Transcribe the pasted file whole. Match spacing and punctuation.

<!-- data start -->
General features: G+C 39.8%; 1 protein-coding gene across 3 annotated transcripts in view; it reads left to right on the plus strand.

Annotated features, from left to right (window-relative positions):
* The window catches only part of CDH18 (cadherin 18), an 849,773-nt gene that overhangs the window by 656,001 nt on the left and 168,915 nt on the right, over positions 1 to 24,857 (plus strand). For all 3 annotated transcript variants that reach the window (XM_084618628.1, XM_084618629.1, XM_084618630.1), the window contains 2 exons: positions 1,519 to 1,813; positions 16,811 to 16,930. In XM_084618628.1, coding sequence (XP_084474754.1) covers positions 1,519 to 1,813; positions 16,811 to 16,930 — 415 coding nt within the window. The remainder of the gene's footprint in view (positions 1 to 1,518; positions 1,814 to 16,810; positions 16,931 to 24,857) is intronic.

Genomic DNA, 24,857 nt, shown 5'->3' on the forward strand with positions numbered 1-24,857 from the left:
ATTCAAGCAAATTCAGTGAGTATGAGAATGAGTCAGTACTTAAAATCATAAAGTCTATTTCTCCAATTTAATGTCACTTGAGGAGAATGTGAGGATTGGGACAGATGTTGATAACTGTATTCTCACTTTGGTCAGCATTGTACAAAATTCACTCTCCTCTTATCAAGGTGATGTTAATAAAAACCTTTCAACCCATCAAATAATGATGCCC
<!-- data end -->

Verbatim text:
General features: G+C 39.8%; 1 protein-coding gene across 3 annotated transcripts in view; it reads left to right on the plus strand.

Annotated features, from left to right (window-relative positions):
* The window catches only part of CDH18 (cadherin 18), an 849,773-nt gene that overhangs the window by 656,001 nt on the left and 168,915 nt on the right, over positions 1 to 24,857 (plus strand). For all 3 annotated transcript variants that reach the window (XM_084618628.1, XM_084618629.1, XM_084618630.1), the window contains 2 exons: positions 1,519 to 1,813; positions 16,811 to 16,930. In XM_084618628.1, coding sequence (XP_084474754.1) covers positions 1,519 to 1,813; positions 16,811 to 16,930 — 415 coding nt within the window. The remainder of the gene's footprint in view (positions 1 to 1,518; positions 1,814 to 16,810; positions 16,931 to 24,857) is intronic.

Genomic DNA, 24,857 nt, shown 5'->3' on the forward strand with positions numbered 1-24,857 from the left:
ATTCAAGCAAATTCAGTGAGTATGAGAATGAGTCAGTACTTAAAATCATAAAGTCTATTTCTCCAATTTAATGTCACTTGAGGAGAATGTGAGGATTGGGACAGATGTTGATAACTGTATTCTCACTTTGGTCAGCATTGTACAAAATTCACTCTCCTCTTATCAAGGTGATGTTAATAAAAACCTTTCAACCCATCAAATAATGATGCCC